Thursday, April 29, 2010

Back on the ground (or The summer adventure begins)

The boys at the flugelbindery have been kind enough to let me do a few traveling gigs over the summer. Normally this isn't my kind of thing -- you know, the sleeping alone in a king size bed at the Double-8 Motel on route 182 routine, the bad coffee and stale muffins for breakfast lifestyle, the zombie channel surfing in the hopes finding an episode of Seinfeld, Friends, or Frasier that you haven't seen twice in the last two weeks. But this is different. This is the kind of on-the-road flugelbindery that will take me to Naples for month and Germany for another month with a few weeks in India to recharge BB's cells.

(You notice that it's Naples and Germany, not Italy and Germany, or Naples and Cologne. No Germany seems to be state of mind, whereas Italy is a specificity of lifestyle.)

Maybe this the ultimate revenge against all those boys and girls about town who I tried and failed to emulate. (Did I mention an off-site in Ischia? Take that you white-wine sipping, sockless loafer clad*, impeccably dressed, and already-well tanned boys and girls about town...)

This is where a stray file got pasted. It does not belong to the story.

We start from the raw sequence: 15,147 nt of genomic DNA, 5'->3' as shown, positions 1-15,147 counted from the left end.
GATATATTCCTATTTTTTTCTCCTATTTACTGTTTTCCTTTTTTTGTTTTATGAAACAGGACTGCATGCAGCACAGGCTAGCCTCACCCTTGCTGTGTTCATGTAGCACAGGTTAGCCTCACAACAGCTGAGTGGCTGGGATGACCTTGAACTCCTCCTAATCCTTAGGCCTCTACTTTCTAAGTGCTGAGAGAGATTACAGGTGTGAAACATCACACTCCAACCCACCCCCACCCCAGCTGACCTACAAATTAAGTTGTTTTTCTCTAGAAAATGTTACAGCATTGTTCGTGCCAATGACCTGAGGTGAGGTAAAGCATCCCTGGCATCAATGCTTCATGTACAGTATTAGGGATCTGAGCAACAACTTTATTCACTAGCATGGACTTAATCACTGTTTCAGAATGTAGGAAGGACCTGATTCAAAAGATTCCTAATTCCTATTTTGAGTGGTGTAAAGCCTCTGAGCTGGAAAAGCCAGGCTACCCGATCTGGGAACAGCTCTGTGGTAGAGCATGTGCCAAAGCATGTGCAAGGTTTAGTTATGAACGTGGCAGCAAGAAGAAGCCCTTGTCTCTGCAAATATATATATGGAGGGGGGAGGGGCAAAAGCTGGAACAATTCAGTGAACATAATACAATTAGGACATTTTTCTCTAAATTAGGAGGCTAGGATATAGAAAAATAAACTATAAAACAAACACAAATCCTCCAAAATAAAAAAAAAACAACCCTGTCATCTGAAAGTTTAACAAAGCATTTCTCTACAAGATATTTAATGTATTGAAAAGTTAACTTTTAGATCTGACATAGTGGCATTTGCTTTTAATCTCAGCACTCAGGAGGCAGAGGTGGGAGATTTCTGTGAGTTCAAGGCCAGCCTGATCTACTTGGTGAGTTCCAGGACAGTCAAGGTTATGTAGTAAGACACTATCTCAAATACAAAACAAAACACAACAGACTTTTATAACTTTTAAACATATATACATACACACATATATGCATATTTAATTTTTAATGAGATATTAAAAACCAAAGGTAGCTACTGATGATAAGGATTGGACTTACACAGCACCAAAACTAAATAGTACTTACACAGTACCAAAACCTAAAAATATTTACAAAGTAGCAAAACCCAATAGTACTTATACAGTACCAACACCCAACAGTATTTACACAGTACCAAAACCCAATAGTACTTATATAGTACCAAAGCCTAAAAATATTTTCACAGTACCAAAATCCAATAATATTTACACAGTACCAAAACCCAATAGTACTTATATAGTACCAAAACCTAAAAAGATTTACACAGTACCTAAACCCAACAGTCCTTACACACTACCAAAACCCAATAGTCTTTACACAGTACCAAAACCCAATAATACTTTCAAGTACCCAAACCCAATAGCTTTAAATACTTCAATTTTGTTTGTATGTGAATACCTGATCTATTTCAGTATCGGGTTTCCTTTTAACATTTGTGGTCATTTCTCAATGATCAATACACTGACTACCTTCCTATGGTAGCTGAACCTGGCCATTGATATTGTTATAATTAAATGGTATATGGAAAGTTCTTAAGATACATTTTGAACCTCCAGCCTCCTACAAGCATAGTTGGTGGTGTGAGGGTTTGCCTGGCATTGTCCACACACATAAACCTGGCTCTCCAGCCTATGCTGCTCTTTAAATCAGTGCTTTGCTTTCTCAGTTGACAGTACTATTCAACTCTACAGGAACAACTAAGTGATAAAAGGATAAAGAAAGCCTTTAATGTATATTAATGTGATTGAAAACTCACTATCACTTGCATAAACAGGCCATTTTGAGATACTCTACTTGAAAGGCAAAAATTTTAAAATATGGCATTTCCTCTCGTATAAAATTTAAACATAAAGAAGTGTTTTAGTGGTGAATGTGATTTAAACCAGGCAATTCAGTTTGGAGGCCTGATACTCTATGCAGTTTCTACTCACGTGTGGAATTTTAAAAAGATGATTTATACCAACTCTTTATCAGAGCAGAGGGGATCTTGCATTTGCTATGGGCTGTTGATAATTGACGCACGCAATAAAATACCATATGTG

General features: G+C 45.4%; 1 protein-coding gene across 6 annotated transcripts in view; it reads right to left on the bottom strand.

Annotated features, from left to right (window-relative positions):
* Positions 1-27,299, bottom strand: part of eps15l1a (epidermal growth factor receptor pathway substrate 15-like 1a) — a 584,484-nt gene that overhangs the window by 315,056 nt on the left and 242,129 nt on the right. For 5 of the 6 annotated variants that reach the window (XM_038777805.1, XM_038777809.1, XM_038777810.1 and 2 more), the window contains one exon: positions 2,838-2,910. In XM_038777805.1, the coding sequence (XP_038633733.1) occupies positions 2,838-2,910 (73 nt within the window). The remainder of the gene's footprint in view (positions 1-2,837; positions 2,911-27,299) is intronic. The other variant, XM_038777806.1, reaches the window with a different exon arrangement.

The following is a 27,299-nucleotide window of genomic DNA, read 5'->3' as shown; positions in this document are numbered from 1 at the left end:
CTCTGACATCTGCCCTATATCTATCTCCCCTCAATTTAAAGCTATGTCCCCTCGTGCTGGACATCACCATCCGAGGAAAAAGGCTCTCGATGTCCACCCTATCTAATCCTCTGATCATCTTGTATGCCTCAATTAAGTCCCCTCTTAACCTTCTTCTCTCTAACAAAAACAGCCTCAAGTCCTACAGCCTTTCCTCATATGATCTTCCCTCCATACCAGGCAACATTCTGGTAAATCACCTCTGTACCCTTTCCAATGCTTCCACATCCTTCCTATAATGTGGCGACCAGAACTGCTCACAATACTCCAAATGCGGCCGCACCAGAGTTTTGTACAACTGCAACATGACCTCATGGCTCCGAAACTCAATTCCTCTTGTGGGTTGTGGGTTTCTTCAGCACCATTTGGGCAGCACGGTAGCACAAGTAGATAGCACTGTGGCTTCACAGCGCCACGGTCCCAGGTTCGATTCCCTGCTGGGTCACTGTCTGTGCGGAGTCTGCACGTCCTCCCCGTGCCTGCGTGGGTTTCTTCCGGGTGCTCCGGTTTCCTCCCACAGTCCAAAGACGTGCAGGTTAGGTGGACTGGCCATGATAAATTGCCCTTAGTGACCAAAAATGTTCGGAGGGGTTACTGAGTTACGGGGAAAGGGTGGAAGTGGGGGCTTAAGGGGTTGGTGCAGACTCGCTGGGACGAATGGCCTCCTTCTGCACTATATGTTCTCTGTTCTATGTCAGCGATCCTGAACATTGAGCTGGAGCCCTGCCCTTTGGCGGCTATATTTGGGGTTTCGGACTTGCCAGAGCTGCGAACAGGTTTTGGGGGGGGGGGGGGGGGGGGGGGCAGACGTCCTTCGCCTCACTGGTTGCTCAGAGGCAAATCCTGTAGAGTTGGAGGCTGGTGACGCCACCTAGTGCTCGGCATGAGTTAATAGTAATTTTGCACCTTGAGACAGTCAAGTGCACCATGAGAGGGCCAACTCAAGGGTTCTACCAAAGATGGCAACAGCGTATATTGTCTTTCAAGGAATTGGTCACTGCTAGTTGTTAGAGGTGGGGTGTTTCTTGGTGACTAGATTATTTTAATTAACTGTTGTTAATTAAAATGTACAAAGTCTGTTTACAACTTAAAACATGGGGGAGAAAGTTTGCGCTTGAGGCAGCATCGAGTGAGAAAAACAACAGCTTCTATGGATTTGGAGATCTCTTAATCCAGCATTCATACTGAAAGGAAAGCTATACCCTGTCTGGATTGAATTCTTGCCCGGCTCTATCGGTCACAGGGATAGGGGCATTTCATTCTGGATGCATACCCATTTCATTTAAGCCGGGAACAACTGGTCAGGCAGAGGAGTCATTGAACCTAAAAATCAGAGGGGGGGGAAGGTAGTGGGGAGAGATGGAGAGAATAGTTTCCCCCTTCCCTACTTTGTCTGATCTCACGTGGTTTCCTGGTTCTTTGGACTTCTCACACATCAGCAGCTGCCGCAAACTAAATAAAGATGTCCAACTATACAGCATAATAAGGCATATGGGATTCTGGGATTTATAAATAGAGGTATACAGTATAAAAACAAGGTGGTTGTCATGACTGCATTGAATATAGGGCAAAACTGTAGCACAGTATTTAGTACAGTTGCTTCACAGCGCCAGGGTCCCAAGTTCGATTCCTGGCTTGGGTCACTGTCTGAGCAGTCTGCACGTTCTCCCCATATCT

In any case, I'll keep you posted as usual!

More soon...



* Summer gives you many footwear options, both open and closed. But the one combination I just cannot pull off is wearing shoes without socks. I admire those who can and do. I envy them. But I just can't emulate them. Perhaps it was the way I was raised

Thursday, April 22, 2010

The other half (or Boy/girl about town)

I've recently and persistently been telling my Kvetch Committee, "I want to be be a boy/girl about town." Well, some background is required for this.

First, I have a kvetch committee. Don't you? If you don't, you need to get one. After all, one must share one's petty complaints with someone on a regular basis. But any one person would be overwhelmed. Hence form a committee.

Second, yes, I really would be happy being either a boy or girl about town, as these are often different but can overlap. A boy about town is nicely dressed (either casual or preppy - I'm fine with either) and not doing much (strolling through the park, sitting sipping white wine or an espresso, walking along the street with a folded newspaper or some other not too bulky accessory).

A girl about town comes in many varieties: with child or without (and within with-child the two variants: one's own or someone else's); young or not so young (and note here, un/fortunately age is not a factor in making you a boy about town - young and old seem to do it in the same way; for women it does seem to affect what how they go about it -- but don't worry in my books young doesn't stop at any particular age -- it's more a mater of attitude).